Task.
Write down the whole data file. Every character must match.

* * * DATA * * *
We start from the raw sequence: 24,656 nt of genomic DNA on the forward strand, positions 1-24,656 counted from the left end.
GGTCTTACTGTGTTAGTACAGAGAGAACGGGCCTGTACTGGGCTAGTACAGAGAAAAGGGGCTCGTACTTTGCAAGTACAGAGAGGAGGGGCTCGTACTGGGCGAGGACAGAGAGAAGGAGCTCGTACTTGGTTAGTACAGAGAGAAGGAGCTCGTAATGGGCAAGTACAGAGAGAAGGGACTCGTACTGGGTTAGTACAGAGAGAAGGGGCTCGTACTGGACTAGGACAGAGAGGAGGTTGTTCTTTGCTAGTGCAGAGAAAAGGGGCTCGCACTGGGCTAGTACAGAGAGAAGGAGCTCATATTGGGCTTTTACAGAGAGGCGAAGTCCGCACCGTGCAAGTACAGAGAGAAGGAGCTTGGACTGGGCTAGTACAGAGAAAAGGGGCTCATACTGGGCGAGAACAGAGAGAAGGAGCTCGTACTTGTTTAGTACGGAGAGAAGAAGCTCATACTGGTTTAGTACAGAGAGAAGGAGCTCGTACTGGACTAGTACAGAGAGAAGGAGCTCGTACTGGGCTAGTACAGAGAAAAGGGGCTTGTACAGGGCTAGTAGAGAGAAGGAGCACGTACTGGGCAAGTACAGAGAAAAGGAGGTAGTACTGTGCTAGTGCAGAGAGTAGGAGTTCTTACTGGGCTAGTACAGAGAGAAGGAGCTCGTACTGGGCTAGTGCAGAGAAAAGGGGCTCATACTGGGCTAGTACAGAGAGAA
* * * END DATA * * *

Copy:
We start from the raw sequence: 24,656 nt of genomic DNA on the forward strand, positions 1-24,656 counted from the left end.
GGTCTTACTGTGTTAGTACAGAGAGAACGGGCCTGTACTGGGCTAGTACAGAGAAAAGGGGCTCGTACTTTGCAAGTACAGAGAGGAGGGGCTCGTACTGGGCGAGGACAGAGAGAAGGAGCTCGTACTTGGTTAGTACAGAGAGAAGGAGCTCGTAATGGGCAAGTACAGAGAGAAGGGACTCGTACTGGGTTAGTACAGAGAGAAGGGGCTCGTACTGGACTAGGACAGAGAGGAGGTTGTTCTTTGCTAGTGCAGAGAAAAGGGGCTCGCACTGGGCTAGTACAGAGAGAAGGAGCTCATATTGGGCTTTTACAGAGAGGCGAAGTCCGCACCGTGCAAGTACAGAGAGAAGGAGCTTGGACTGGGCTAGTACAGAGAAAAGGGGCTCATACTGGGCGAGAACAGAGAGAAGGAGCTCGTACTTGTTTAGTACGGAGAGAAGAAGCTCATACTGGTTTAGTACAGAGAGAAGGAGCTCGTACTGGACTAGTACAGAGAGAAGGAGCTCGTACTGGGCTAGTACAGAGAAAAGGGGCTTGTACAGGGCTAGTAGAGAGAAGGAGCACGTACTGGGCAAGTACAGAGAAAAGGAGGTAGTACTGTGCTAGTGCAGAGAGTAGGAGTTCTTACTGGGCTAGTACAGAGAGAAGGAGCTCGTACTGGGCTAGTGCAGAGAAAAGGGGCTCATACTGGGCTAGTACAGAGAGAA